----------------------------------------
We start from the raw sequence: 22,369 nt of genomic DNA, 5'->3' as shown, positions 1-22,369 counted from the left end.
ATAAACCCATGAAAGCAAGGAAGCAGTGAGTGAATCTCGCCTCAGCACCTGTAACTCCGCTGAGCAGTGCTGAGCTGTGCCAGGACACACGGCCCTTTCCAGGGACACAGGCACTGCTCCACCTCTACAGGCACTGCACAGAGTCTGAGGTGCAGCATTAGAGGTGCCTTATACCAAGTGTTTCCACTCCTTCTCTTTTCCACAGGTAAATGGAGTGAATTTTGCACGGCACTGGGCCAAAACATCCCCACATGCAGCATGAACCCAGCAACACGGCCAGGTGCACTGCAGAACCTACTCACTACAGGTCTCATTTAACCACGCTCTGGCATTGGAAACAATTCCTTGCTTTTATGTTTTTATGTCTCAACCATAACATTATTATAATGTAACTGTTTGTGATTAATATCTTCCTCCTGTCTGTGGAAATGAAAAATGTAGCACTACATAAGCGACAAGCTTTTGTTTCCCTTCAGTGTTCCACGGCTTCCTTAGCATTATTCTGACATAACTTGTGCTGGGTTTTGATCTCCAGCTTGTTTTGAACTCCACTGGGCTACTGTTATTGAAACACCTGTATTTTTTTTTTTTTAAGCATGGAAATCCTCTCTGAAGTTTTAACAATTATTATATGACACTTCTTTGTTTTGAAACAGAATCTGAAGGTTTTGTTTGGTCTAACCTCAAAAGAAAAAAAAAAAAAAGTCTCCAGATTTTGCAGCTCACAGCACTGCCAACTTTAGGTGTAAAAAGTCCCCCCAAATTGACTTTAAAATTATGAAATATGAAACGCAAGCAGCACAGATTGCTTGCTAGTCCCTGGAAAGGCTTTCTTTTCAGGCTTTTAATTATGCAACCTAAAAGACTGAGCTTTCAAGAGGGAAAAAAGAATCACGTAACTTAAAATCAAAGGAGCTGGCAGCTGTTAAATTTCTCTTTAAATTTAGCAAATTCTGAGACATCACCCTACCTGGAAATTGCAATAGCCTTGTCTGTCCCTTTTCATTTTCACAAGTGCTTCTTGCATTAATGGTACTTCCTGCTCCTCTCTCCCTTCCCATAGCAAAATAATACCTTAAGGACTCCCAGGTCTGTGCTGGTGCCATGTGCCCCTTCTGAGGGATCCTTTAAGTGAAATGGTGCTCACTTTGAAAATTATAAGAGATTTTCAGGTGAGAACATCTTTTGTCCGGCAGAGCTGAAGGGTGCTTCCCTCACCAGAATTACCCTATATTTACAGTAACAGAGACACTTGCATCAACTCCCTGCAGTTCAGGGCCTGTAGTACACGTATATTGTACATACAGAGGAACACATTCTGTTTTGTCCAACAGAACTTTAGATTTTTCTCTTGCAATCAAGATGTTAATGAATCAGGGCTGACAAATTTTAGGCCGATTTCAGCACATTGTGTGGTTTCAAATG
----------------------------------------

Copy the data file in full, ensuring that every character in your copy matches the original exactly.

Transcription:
We start from the raw sequence: 22,369 nt of genomic DNA, 5'->3' as shown, positions 1-22,369 counted from the left end.
ATAAACCCATGAAAGCAAGGAAGCAGTGAGTGAATCTCGCCTCAGCACCTGTAACTCCGCTGAGCAGTGCTGAGCTGTGCCAGGACACACGGCCCTTTCCAGGGACACAGGCACTGCTCCACCTCTACAGGCACTGCACAGAGTCTGAGGTGCAGCATTAGAGGTGCCTTATACCAAGTGTTTCCACTCCTTCTCTTTTCCACAGGTAAATGGAGTGAATTTTGCACGGCACTGGGCCAAAACATCCCCACATGCAGCATGAACCCAGCAACACGGCCAGGTGCACTGCAGAACCTACTCACTACAGGTCTCATTTAACCACGCTCTGGCATTGGAAACAATTCCTTGCTTTTATGTTTTTATGTCTCAACCATAACATTATTATAATGTAACTGTTTGTGATTAATATCTTCCTCCTGTCTGTGGAAATGAAAAATGTAGCACTACATAAGCGACAAGCTTTTGTTTCCCTTCAGTGTTCCACGGCTTCCTTAGCATTATTCTGACATAACTTGTGCTGGGTTTTGATCTCCAGCTTGTTTTGAACTCCACTGGGCTACTGTTATTGAAACACCTGTATTTTTTTTTTTTTAAGCATGGAAATCCTCTCTGAAGTTTTAACAATTATTATATGACACTTCTTTGTTTTGAAACAGAATCTGAAGGTTTTGTTTGGTCTAACCTCAAAAGAAAAAAAAAAAAAAGTCTCCAGATTTTGCAGCTCACAGCACTGCCAACTTTAGGTGTAAAAAGTCCCCCCAAATTGACTTTAAAATTATGAAATATGAAACGCAAGCAGCACAGATTGCTTGCTAGTCCCTGGAAAGGCTTTCTTTTCAGGCTTTTAATTATGCAACCTAAAAGACTGAGCTTTCAAGAGGGAAAAAAGAATCACGTAACTTAAAATCAAAGGAGCTGGCAGCTGTTAAATTTCTCTTTAAATTTAGCAAATTCTGAGACATCACCCTACCTGGAAATTGCAATAGCCTTGTCTGTCCCTTTTCATTTTCACAAGTGCTTCTTGCATTAATGGTACTTCCTGCTCCTCTCTCCCTTCCCATAGCAAAATAATACCTTAAGGACTCCCAGGTCTGTGCTGGTGCCATGTGCCCCTTCTGAGGGATCCTTTAAGTGAAATGGTGCTCACTTTGAAAATTATAAGAGATTTTCAGGTGAGAACATCTTTTGTCCGGCAGAGCTGAAGGGTGCTTCCCTCACCAGAATTACCCTATATTTACAGTAACAGAGACACTTGCATCAACTCCCTGCAGTTCAGGGCCTGTAGTACACGTATATTGTACATACAGAGGAACACATTCTGTTTTGTCCAACAGAACTTTAGATTTTTCTCTTGCAATCAAGATGTTAATGAATCAGGGCTGACAAATTTTAGGCCGATTTCAGCACATTGTGTGGTTTCAAATG